BLESSED is the man that hath not walked in the counsel of the ungodly, nor stood in the way of sinners, * and hath not sat in the seat of the scornful.
2 But his delight is in the law of the LORD; * and in his law will he exercise himself day and night.
3 And he shall be like a tree planted by the water-side, * that will bring forth his fruit in due season.
4 His leaf also shall not wither; * and look, whatsoever he doeth, it shall prosper.
5 As for the ungodly, it is not so with them; * but they are like the chaff, which the wind scattereth away from the face of the earth.
6 Therefore the ungodly shall not be able to stand in the judgment, * neither the sinners in the congregation of the righteous.
7 But the LORD knoweth the way of the righteous; * and the way of the ungodly shall perish.
Sunday, December 08, 2002
Late Warden of Keble College. From The Essential Sermons (Cowley Publications, 1991).
From Sermon 22, "Double Thinking," p. 87. Note the variation on "through a glass darkly" in the penultimate sentence.
When the logicians say that there is a certain inevitable division between spiritual thinking and natural thinking, they are in a certain sense right. We can't reconcile the spiritual picture of things and the everyday picture of things completely on the intellectual level. If we claimed to be able to do it, we should claim to comprehend the ways of God as well as we comprehend the ways of this world, and that would be an exaggerated claim. We see God in pictures, in images only, reflected in a glass and riddlingly says St Paul : and we cannot fuse our picture of God perfectly with our picture of the natural world. There always remains a certain discontinuity, a certain incoherence on the intellectual level.
December 8, 1980 : John Lennon is slain by gunman Mark David Chapman outside his apartment building in New York City; the former Beatle was 40.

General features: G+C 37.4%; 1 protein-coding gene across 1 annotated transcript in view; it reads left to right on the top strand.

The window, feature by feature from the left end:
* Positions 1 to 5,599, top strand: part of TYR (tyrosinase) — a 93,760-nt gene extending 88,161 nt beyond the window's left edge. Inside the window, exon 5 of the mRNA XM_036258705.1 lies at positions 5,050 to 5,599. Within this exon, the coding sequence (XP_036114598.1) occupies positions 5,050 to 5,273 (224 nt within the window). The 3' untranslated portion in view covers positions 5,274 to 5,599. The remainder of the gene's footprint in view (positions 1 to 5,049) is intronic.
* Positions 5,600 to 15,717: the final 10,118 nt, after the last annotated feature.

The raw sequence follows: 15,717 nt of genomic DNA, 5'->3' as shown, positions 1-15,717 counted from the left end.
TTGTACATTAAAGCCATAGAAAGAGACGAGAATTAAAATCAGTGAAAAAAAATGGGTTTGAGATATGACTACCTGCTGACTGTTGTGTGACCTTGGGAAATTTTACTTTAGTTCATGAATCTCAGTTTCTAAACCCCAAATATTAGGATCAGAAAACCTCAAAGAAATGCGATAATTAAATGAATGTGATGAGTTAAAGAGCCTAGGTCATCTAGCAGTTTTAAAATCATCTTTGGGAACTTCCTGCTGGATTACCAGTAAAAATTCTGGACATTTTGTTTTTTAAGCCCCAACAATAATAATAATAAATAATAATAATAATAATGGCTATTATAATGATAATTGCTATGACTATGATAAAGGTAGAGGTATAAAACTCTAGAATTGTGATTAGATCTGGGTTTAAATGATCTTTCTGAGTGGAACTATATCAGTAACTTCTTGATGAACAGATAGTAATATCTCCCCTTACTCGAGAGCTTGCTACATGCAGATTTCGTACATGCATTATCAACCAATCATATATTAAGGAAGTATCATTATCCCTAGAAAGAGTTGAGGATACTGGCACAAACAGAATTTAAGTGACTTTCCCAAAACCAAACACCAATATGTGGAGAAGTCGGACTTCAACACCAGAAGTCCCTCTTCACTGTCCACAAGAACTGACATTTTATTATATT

December 9, 1979 : Archbishop Fulton J. Sheen -- legendary Catholic apologist, author, and television personality -- longtime Bishop of Rochester, NY -- dies at 84.
In his autobiography, Treasure In Clay, Archbishop Sheen tells how he often prayed to die on a day dedicated to our Lady, such as a Saturday, or a significant Marian feast. But then he tells how a friend told him he should be ready whenever the good Lord calls him.
The day before Archbishop Sheen's death was both a Saturday and the Solemnity of the Immaculate Conception.
He died the next day, on the dies Domini, Sunday -- which in many languages is called Resurrection.
And this year, December 9 is the Solemnity of the Immaculate Conception! So, the venerable archbishop did, after a fashion, get his wish!
words of Pope John Paul II in Crossing the Threshold of Hope
The dispuational John da F. speaks, in a recent post, about the benefit of memorizing certain Psalms. He proposes a list, and mentions that Psalms 51 and 130 are specifically mentioned in the Enchiridion of Indulgences.
I'd add Psalm 8 to the list he proposes, and perhaps portions of 19 and 25.
The first few verses, at least, of Psalm 69.
A question about translation has been raised. Which translations do y'all prefer?
(Did I just say y'all ??)
I've grown quite fond of the Psalter in the 1928 Book of Common Prayer (where Psalm 8 begins, "O Lord our Governor"). This Psalter dates back to the days of Miles Coverdale and Thomas Cranmer. There's a felicity of idiom there that you don't find even in the King James, or its RC counterpart of rhyming title, the Douay-Rheims.
Magnificat, the monthly prayer booklet, is intent on foisting the flat cadences of the Grail Psalter upon its readership.
Fr Neuhaus of First Things stands up for the RSV, and for the NIV, widely favored among evangelicals.